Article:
TSCR Participant: K. Karthik, founder & Director, SCIO Health Analytics

About SCIO Health analytics:

The company provides analytics solution and services that turns data into actionable insights. It services the health care market in the U.S. and Europe. Within healthcare – it services health insurance companies – both government and commercial, and offers analytics services to hospitals and large drug manufacturers as well.

Karthik responds:

We actually started the company by doing an acquisition first. Over the last 10 years, we have acquired four to five companies, which gave us the capability and bandwidth to sell, especially in new geographies.

When you have an initial set of clients for whom you’ve been there and done that, they become your reference clients and hence, sales become easier. You are no longer looked at as a startup as you have clients and capabilities. And when you expand into a new geography, your product is mature by now and you go through a formal business plan. We plan the sales force, have concrete plans for the market, the kind of investments, create partnerships and other business roadmaps.

Due to the nature of our business, we cannot be ambiguous nor deal with clients who are. Biggest challenge we have is dealing with data quality – data is like oxygen for our business. We need a specific type to deliver the right insights and since you have been in the overseas market everyone has legacy systems and multiple claim systems. And hence, the data that we get from them may not be compatible and so we have to standardize, cleanse and that takes a long time. Implementation takes long as our business is outcome based. That’s why our expertise is in understanding the nuances of data, because if you understand the market, then people who are supplying to software systems from which we are getting the data can come to consensus.

TSCR Participant: Pradeep G, Co-founder & India Head, Tiger Analytics

About Tiger Analytics:

It is a data analytics consulting firm started 5 years back.  While the driving force then was the demand for converting data into something meaningful that can help make decisions, today, the company works with clients who automatically generate lot of and Tiger plays a role in making sense of this big data.    

Pradeep responds:

When we started work in the U.S., it was just the two of us and I, in fact, worked from home. It took us six months to settle down with compliance in place and get the right software and hardware infrastructure in place. There are many things you take for granted when you work for someone else, and once we turned entrepreneurs, we realized everything was up to us.”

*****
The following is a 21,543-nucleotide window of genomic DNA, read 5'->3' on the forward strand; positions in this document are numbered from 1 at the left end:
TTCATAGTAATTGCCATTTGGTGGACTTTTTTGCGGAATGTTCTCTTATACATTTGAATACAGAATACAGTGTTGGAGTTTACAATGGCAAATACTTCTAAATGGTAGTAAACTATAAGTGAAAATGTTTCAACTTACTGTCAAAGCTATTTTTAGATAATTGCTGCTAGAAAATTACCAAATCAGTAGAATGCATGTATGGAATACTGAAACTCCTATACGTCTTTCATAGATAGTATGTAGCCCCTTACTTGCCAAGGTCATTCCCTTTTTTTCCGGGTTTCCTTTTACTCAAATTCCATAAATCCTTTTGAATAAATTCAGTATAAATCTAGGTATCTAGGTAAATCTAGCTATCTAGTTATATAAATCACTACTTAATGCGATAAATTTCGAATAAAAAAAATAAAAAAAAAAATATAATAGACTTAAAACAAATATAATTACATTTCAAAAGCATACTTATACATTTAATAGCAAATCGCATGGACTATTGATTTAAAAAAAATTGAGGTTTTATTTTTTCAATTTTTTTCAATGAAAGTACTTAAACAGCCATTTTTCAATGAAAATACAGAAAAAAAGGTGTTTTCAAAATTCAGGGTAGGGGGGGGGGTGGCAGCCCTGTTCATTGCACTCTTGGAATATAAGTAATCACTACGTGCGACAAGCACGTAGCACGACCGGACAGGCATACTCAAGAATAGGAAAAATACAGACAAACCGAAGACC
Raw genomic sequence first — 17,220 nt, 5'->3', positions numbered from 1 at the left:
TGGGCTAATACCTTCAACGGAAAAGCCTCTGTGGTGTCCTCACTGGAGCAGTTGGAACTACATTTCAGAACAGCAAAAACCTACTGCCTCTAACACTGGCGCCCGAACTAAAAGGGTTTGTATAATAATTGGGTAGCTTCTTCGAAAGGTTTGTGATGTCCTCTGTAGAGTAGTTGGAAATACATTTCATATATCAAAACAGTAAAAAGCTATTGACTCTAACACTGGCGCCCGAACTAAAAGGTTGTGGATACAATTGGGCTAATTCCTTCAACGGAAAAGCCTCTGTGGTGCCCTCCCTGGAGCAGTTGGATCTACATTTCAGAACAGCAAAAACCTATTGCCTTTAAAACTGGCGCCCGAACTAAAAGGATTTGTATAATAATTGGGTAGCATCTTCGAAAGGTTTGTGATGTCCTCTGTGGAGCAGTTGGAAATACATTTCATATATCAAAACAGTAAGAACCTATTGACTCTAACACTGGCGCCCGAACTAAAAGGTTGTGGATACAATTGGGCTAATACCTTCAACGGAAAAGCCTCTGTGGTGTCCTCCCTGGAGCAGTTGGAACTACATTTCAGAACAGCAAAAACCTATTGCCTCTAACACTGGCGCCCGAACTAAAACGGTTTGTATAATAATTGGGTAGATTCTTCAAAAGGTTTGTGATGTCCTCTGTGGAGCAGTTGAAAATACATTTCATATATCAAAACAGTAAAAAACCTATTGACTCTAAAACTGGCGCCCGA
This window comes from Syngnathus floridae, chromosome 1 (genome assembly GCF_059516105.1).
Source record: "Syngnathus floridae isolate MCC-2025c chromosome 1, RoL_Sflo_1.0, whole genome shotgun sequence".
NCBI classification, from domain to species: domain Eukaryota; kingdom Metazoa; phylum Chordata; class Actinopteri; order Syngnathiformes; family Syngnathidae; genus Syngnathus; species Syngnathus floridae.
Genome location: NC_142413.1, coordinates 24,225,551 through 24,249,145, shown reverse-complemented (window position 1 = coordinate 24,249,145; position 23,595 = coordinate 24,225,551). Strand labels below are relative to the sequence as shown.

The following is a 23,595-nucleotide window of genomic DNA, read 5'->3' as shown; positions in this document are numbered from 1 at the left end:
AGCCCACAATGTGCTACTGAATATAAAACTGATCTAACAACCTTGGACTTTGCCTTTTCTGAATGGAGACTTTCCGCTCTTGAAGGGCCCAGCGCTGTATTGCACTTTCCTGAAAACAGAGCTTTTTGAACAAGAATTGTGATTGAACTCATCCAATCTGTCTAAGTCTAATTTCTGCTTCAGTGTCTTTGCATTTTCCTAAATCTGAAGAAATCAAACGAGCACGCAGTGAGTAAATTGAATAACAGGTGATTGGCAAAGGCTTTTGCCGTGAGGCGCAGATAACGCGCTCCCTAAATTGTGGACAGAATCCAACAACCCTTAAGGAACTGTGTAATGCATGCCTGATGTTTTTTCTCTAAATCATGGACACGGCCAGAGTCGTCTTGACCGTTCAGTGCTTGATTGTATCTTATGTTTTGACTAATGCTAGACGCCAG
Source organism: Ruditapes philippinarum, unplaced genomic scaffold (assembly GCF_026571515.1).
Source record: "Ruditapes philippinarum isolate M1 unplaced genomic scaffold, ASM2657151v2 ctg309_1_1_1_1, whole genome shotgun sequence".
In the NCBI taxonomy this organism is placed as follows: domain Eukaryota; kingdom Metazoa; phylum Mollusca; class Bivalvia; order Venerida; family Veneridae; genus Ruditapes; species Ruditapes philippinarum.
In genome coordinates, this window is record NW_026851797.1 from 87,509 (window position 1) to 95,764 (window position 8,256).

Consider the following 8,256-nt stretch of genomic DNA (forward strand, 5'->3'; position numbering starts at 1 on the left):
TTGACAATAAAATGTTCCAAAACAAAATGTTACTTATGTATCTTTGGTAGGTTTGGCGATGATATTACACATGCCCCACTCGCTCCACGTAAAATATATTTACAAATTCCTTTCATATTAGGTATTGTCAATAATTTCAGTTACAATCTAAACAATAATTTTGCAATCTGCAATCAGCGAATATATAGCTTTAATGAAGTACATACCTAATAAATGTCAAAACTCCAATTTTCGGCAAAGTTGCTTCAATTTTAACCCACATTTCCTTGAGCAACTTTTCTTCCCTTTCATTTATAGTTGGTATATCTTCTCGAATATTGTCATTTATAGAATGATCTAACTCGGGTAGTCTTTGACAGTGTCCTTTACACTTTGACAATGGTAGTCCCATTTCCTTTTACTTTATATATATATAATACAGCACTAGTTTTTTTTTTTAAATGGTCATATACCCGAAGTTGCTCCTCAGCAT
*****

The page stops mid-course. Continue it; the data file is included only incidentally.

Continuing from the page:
We build custom data science and advanced analytics based solutions for our clients.  We take their massive data and help them make sense of it. Currently, we serve global customers including Orange, Kraft Foods, Sutter Health and Travelers Insurance.

We initially served the transportation market and today, we serve customers across telecom, healthcare, FMCG and retail.


TSCR Participant: Venkat Aravamudan, founder & CEO, SmartMegh

About SmartMegh:

Founded in 2012, it is a cloud-based enterprise solutions company that sells and implements cloud based ERP, HR payroll, CRM supply chain and business analytics solutions for its clients. The company works in the APAC and Middle East,  African markets and is a partner for companies like Ramco Systems and Microsoft Azure. Its current aspiration is to move into markets which potentially offer better ROE and is currently exploring opportunities in Europe and Americas.  

Venkat responds:

Where we do work is largely dependent on where Ramco Systems acquires clients. They are a product company and we’re one of their largest implementation partners. So, if they pick up an order in Philippines, that becomes our next stop.

Most of our delivery team is in India and we send our people to that particular market. We don’t setup a base in these places unless there are about 4 to 5 deals in that country like we have in Singapore or Kuala Lumpur.

We have employees at a regional level. We have a senior employee who joined our board and takes care of things from a business perspective. As far as delivery goes, our employees travel back and forth. While cloud solutions are remote, there are requirements for local installations and that is when we need local subject matter experts.

As far ambiguity goes, we started off with the ambition of building a cloud superstore. This meant, we’d be partners with a collection of cloud-based companies and, customers, would buy these products from us and we’d also help them implement these solutions. But, after 18-24 months, I realized the order values were very small for cloud-based products. Over time, we became an implementation partner for Ramco Systems, and we said we’ll become specialists of cloud-based ERP implementations. Over time, we realized that we’ve done a lot of HR and HCM implementations for Ramco; so repositioned ourselves. On a serious note, in industries such as ours, the ambiguity lies in where the opportunity lies. We’ve followed the opportunities, that is just the way it is. Today, Ramco is also one our investors and we’re probably their largest implementation partner.